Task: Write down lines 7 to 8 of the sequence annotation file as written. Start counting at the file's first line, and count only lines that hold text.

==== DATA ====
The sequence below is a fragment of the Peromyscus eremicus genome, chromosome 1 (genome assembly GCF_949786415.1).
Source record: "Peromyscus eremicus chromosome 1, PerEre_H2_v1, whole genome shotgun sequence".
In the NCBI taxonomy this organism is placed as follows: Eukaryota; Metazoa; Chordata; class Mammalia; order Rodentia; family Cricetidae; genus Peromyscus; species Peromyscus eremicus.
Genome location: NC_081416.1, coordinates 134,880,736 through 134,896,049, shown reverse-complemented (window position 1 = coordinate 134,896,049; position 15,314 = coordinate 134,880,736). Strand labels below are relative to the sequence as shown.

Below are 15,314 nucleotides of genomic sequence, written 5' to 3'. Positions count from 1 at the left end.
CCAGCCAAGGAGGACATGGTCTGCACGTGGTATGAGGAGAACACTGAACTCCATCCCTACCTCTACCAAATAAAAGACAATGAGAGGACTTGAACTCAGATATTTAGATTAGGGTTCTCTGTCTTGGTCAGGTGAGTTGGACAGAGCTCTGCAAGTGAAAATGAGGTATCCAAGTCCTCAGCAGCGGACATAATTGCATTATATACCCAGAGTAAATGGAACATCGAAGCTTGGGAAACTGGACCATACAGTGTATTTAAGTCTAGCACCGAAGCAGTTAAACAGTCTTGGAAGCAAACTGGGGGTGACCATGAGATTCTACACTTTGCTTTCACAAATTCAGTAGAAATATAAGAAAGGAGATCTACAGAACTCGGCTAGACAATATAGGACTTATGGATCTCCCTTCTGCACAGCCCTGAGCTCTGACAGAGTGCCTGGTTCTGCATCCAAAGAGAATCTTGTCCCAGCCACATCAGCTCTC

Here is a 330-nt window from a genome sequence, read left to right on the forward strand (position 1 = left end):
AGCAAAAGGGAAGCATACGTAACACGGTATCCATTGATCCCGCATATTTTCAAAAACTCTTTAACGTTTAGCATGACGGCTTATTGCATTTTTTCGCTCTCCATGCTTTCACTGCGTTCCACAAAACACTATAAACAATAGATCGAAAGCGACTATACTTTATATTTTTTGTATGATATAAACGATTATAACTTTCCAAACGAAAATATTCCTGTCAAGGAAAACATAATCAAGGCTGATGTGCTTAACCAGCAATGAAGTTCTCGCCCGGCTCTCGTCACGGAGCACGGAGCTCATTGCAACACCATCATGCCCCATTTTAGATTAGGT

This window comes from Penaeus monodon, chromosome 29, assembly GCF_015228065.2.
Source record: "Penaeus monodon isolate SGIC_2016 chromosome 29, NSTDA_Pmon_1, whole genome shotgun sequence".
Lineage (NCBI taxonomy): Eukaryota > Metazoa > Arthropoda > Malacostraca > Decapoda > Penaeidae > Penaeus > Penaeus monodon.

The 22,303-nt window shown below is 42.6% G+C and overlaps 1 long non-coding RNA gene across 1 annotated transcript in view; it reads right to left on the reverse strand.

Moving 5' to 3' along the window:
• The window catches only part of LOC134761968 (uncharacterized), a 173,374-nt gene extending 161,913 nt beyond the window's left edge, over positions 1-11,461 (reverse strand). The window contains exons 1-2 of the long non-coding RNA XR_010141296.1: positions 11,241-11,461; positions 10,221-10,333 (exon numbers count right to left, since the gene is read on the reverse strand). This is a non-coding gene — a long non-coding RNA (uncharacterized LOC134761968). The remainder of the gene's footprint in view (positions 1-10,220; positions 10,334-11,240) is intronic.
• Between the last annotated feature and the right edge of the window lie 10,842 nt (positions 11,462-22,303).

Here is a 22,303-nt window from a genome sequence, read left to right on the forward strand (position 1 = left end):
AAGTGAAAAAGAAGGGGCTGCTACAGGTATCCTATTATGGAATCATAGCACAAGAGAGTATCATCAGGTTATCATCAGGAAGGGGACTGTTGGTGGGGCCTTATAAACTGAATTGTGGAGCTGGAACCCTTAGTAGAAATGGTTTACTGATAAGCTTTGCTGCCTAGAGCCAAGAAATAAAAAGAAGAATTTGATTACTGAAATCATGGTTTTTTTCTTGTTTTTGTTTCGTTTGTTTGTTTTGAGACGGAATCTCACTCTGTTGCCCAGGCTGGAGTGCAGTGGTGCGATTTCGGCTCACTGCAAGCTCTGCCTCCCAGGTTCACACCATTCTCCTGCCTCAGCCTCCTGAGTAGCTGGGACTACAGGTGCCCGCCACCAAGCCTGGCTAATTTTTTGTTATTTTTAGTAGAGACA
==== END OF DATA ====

Here is a 330-nt window from a genome sequence, read left to right on the forward strand (position 1 = left end):
AGCAAAAGGGAAGCATACGTAACACGGTATCCATTGATCCCGCATATTTTCAAAAACTCTTTAACGTTTAGCATGACGGCTTATTGCATTTTTTCGCTCTCCATGCTTTCACTGCGTTCCACAAAACACTATAAACAATAGATCGAAAGCGACTATACTTTATATTTTTTGTATGATATAAACGATTATAACTTTCCAAACGAAAATATTCCTGTCAAGGAAAACATAATCAAGGCTGATGTGCTTAACCAGCAATGAAGTTCTCGCCCGGCTCTCGTCACGGAGCACGGAGCTCATTGCAACACCATCATGCCCCATTTTAGATTAGGT